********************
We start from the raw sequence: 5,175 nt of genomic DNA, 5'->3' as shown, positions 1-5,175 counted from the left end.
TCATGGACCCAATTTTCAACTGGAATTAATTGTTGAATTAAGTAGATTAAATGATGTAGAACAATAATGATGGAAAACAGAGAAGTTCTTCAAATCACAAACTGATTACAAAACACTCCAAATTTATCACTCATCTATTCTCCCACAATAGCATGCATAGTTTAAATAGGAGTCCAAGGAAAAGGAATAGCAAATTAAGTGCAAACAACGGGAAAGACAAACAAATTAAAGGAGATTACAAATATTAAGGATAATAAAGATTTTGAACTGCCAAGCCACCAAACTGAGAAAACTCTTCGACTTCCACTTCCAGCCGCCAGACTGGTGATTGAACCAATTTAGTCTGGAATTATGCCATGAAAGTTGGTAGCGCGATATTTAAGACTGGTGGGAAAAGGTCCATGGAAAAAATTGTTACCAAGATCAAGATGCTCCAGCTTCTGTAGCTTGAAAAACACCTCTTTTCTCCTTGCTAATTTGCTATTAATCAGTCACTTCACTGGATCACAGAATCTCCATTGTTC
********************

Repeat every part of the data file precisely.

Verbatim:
We start from the raw sequence: 5,175 nt of genomic DNA, 5'->3' as shown, positions 1-5,175 counted from the left end.
TCATGGACCCAATTTTCAACTGGAATTAATTGTTGAATTAAGTAGATTAAATGATGTAGAACAATAATGATGGAAAACAGAGAAGTTCTTCAAATCACAAACTGATTACAAAACACTCCAAATTTATCACTCATCTATTCTCCCACAATAGCATGCATAGTTTAAATAGGAGTCCAAGGAAAAGGAATAGCAAATTAAGTGCAAACAACGGGAAAGACAAACAAATTAAAGGAGATTACAAATATTAAGGATAATAAAGATTTTGAACTGCCAAGCCACCAAACTGAGAAAACTCTTCGACTTCCACTTCCAGCCGCCAGACTGGTGATTGAACCAATTTAGTCTGGAATTATGCCATGAAAGTTGGTAGCGCGATATTTAAGACTGGTGGGAAAAGGTCCATGGAAAAAATTGTTACCAAGATCAAGATGCTCCAGCTTCTGTAGCTTGAAAAACACCTCTTTTCTCCTTGCTAATTTGCTATTAATCAGTCACTTCACTGGATCACAGAATCTCCATTGTTC